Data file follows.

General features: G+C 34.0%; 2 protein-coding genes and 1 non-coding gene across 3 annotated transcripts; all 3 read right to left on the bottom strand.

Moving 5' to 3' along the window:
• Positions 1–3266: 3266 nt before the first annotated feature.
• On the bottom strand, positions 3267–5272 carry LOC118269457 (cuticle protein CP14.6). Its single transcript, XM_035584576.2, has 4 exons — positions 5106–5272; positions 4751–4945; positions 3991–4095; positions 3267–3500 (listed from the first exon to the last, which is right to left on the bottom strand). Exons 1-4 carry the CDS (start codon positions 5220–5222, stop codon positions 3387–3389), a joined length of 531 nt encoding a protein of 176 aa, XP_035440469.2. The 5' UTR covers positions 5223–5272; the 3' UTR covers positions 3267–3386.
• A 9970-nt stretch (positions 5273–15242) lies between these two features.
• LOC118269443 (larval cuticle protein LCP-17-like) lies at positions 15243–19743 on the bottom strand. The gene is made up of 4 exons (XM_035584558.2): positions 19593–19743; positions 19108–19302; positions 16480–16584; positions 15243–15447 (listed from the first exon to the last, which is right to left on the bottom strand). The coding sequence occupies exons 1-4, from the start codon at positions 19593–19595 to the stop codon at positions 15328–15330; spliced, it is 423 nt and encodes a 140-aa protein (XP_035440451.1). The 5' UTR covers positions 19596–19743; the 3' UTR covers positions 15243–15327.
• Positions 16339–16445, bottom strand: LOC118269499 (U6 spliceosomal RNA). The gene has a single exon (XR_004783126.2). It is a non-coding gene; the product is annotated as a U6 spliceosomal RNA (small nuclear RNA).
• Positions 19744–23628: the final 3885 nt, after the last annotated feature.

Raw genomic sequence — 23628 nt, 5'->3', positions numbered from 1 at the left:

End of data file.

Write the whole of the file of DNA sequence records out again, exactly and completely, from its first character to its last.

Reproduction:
General features: G+C 34.0%; 2 protein-coding genes and 1 non-coding gene across 3 annotated transcripts; all 3 read right to left on the bottom strand.

Moving 5' to 3' along the window:
• Positions 1–3266: 3266 nt before the first annotated feature.
• On the bottom strand, positions 3267–5272 carry LOC118269457 (cuticle protein CP14.6). Its single transcript, XM_035584576.2, has 4 exons — positions 5106–5272; positions 4751–4945; positions 3991–4095; positions 3267–3500 (listed from the first exon to the last, which is right to left on the bottom strand). Exons 1-4 carry the CDS (start codon positions 5220–5222, stop codon positions 3387–3389), a joined length of 531 nt encoding a protein of 176 aa, XP_035440469.2. The 5' UTR covers positions 5223–5272; the 3' UTR covers positions 3267–3386.
• A 9970-nt stretch (positions 5273–15242) lies between these two features.
• LOC118269443 (larval cuticle protein LCP-17-like) lies at positions 15243–19743 on the bottom strand. The gene is made up of 4 exons (XM_035584558.2): positions 19593–19743; positions 19108–19302; positions 16480–16584; positions 15243–15447 (listed from the first exon to the last, which is right to left on the bottom strand). The coding sequence occupies exons 1-4, from the start codon at positions 19593–19595 to the stop codon at positions 15328–15330; spliced, it is 423 nt and encodes a 140-aa protein (XP_035440451.1). The 5' UTR covers positions 19596–19743; the 3' UTR covers positions 15243–15327.
• Positions 16339–16445, bottom strand: LOC118269499 (U6 spliceosomal RNA). The gene has a single exon (XR_004783126.2). It is a non-coding gene; the product is annotated as a U6 spliceosomal RNA (small nuclear RNA).
• Positions 19744–23628: the final 3885 nt, after the last annotated feature.

Raw genomic sequence — 23628 nt, 5'->3', positions numbered from 1 at the left: